Our youth, hoping to see their rightful will fulfilled, came on the scene and waited patiently. This was the greatest occasion for the government’s officials to bond with their people.

But unfortunately, they used it in the worst way possible. Declaring results that no one in their right mind can believe, and despite all the evidence of crafted results, and to counter people protestations, in front of the eyes of the same nation who carried the weight of a revolution and 8 years of war, in front of the eyes of local and foreign reporters, attacked the children of the people with astonishing violence. And now they are attempting a purge, arresting intellectuals, political opponents and Scientifics.

Now, based on my religious duties, I will remind you :

1- A legitimate state must respect all points of view. It may not oppress all critical views. I fear that this lead to the lost of people’s faith in Islam.

2- Given the current circumstances, I expect the government to take all measures to restore people’s confidence. Otherwise, as I have already said, a government not respecting people’s vote has no religious or political legitimacy.

3- I invite everyone, specially the youth, to continue reclaiming their dues in calm, and not let those who want to associate this movement with chaos succeed.

4- I ask the police and army personals not to “sell their religion”, and beware that receiving orders will not excuse them before god. Recognize the protesting youth as your children. Today censor and cutting telecommunication lines can not hide the truth.

I pray for the greatness of the Iranian people.


May reasonable, rational, and fairer minds prevail.

Image Credit: Andrew Sullivan, designed for Facebook profiles

Buying, Playing, and New Arrivals

Right now, I would REALLY like to buy this. I love it to death. It’s perfect for my bike.

Instead, I think I am going to go buy a push broom and some groceries. Meh. Also perfect for a bike is fuel for its rider, right?


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In other news, I am apparently going to be playing percussion (cannot, in good conscious, call myself a percussionist, even now) for the Meridian Symphony Orchestra! La sorella has been playing horn for them for a while; I had expressed mild wistfulness about playing with an orchestra up until their May 12 Young Artist competition concert, when the sheer beauty of the music collided with my desire to play just as they began advertising for some more percussionists. (Dude, that’s a long sentence. Yikes.)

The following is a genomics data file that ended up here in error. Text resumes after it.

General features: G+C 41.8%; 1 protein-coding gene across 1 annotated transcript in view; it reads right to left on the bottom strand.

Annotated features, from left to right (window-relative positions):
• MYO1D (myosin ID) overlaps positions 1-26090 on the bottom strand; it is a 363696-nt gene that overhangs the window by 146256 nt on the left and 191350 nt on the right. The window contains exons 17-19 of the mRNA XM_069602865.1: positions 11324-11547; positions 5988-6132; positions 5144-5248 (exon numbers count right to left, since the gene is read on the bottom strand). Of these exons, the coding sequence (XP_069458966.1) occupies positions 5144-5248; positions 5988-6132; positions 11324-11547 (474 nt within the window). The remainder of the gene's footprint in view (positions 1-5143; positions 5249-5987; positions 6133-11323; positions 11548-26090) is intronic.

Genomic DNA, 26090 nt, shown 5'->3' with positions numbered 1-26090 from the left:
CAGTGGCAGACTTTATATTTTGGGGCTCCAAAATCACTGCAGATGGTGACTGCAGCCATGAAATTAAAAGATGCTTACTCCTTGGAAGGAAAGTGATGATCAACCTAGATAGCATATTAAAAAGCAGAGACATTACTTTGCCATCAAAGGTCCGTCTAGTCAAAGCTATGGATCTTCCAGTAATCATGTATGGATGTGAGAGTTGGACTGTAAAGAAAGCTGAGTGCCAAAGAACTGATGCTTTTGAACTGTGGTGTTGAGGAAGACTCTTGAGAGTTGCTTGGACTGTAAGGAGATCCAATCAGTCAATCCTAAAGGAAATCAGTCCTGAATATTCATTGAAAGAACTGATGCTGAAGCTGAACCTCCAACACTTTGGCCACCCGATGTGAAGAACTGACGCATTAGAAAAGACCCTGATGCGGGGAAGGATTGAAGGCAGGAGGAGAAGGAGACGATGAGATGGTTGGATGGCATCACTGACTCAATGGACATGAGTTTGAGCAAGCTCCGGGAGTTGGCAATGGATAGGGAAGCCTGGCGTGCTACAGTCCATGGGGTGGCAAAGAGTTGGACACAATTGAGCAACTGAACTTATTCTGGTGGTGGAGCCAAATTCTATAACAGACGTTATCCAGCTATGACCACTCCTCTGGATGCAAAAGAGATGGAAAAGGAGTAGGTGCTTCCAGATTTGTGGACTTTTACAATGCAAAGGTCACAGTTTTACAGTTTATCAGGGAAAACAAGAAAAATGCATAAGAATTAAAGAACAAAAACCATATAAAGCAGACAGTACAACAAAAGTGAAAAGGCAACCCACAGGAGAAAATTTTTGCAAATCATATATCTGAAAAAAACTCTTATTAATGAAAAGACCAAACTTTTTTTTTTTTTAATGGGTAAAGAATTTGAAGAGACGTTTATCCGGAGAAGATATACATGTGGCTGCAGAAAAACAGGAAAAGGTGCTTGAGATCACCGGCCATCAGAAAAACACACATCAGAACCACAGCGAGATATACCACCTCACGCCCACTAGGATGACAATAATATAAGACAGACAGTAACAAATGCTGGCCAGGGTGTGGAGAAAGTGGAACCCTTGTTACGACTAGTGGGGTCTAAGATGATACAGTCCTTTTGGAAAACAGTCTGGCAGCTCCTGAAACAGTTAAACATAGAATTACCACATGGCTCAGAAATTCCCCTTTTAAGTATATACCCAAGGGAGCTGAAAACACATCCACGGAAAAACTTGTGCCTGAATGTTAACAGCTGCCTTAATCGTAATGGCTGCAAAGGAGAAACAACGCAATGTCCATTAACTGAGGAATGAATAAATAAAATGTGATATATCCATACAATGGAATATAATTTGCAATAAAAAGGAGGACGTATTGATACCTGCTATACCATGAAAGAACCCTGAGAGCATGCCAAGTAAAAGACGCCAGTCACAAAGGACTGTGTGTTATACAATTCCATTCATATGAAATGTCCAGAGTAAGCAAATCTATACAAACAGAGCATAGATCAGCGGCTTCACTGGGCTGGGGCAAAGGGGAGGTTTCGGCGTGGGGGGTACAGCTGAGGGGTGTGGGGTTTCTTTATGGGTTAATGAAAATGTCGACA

I went to their rehearsal last night, and talked with the director afterwards. We agreed that I was not what he was looking for in the whole “able to play snare drum with any confidence whatsoever” category, but as it turns out, he was also looking for someone to play mallets. Piano background to the rescue! I’ve been playing primarily mallets in ACCB this past year, and while I’m certainly not up to par with someone with any actual training on mallets, I’m not bad. I’m a good reader and, more  importantly, I have a good sense of internal rhythm.


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Teh intranetz are a weird and wonderful thing, wherein you can grow to feel acquainted with someone even if you’ve never  spoken to one another in person. I am one of roughly three gazillion people who feel inexplicably friendly with Heather Armstrong (a.k.a Dooce) despite being fully aware that she has no idea that I exist.

Despite that, I feel moved to welcome her latest masterpiece, Marlo Iris Armstrong. Congratulations! (Cute baby pictures if you follow the link.)


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And yes, Jessica, I’m writing. Teh blogz, they warm up le barrette and il cervello. And if a small portion of that creative energy is expelled in surreptitiously using Babel Fish to affect a familiarity with Italian nouns, well – nyah. 🙂